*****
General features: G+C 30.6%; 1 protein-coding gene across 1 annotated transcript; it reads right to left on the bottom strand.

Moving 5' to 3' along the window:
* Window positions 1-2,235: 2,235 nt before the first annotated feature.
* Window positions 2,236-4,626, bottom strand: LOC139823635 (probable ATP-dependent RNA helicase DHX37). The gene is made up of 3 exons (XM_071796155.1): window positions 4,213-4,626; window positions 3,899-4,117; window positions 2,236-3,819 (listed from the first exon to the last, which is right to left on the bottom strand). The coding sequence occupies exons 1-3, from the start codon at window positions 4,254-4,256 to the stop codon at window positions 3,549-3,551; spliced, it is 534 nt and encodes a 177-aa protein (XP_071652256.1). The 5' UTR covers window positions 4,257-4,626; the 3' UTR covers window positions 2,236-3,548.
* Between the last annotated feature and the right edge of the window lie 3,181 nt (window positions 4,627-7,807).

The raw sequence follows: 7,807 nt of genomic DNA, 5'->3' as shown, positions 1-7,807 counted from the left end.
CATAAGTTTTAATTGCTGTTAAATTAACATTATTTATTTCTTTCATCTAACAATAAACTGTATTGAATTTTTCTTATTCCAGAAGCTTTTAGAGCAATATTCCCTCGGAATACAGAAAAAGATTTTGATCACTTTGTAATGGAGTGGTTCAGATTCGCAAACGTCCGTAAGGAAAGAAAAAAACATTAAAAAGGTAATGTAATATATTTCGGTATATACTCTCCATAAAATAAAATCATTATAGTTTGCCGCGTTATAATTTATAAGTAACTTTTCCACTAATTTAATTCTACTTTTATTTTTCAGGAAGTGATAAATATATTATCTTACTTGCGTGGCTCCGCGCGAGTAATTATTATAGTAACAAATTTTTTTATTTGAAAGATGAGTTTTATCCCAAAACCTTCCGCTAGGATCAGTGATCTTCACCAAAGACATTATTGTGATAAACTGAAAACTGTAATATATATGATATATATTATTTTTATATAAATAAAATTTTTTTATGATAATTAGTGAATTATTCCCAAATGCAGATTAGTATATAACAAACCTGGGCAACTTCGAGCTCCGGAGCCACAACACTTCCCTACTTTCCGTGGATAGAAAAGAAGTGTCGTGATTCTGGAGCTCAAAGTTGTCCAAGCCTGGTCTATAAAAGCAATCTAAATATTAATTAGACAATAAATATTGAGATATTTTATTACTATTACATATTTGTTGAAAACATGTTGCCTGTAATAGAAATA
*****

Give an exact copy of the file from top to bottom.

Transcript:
General features: G+C 30.6%; 1 protein-coding gene across 1 annotated transcript; it reads right to left on the bottom strand.

Moving 5' to 3' along the window:
* Window positions 1-2,235: 2,235 nt before the first annotated feature.
* Window positions 2,236-4,626, bottom strand: LOC139823635 (probable ATP-dependent RNA helicase DHX37). The gene is made up of 3 exons (XM_071796155.1): window positions 4,213-4,626; window positions 3,899-4,117; window positions 2,236-3,819 (listed from the first exon to the last, which is right to left on the bottom strand). The coding sequence occupies exons 1-3, from the start codon at window positions 4,254-4,256 to the stop codon at window positions 3,549-3,551; spliced, it is 534 nt and encodes a 177-aa protein (XP_071652256.1). The 5' UTR covers window positions 4,257-4,626; the 3' UTR covers window positions 2,236-3,548.
* Between the last annotated feature and the right edge of the window lie 3,181 nt (window positions 4,627-7,807).

The raw sequence follows: 7,807 nt of genomic DNA, 5'->3' as shown, positions 1-7,807 counted from the left end.
CATAAGTTTTAATTGCTGTTAAATTAACATTATTTATTTCTTTCATCTAACAATAAACTGTATTGAATTTTTCTTATTCCAGAAGCTTTTAGAGCAATATTCCCTCGGAATACAGAAAAAGATTTTGATCACTTTGTAATGGAGTGGTTCAGATTCGCAAACGTCCGTAAGGAAAGAAAAAAACATTAAAAAGGTAATGTAATATATTTCGGTATATACTCTCCATAAAATAAAATCATTATAGTTTGCCGCGTTATAATTTATAAGTAACTTTTCCACTAATTTAATTCTACTTTTATTTTTCAGGAAGTGATAAATATATTATCTTACTTGCGTGGCTCCGCGCGAGTAATTATTATAGTAACAAATTTTTTTATTTGAAAGATGAGTTTTATCCCAAAACCTTCCGCTAGGATCAGTGATCTTCACCAAAGACATTATTGTGATAAACTGAAAACTGTAATATATATGATATATATTATTTTTATATAAATAAAATTTTTTTATGATAATTAGTGAATTATTCCCAAATGCAGATTAGTATATAACAAACCTGGGCAACTTCGAGCTCCGGAGCCACAACACTTCCCTACTTTCCGTGGATAGAAAAGAAGTGTCGTGATTCTGGAGCTCAAAGTTGTCCAAGCCTGGTCTATAAAAGCAATCTAAATATTAATTAGACAATAAATATTGAGATATTTTATTACTATTACATATTTGTTGAAAACATGTTGCCTGTAATAGAAATA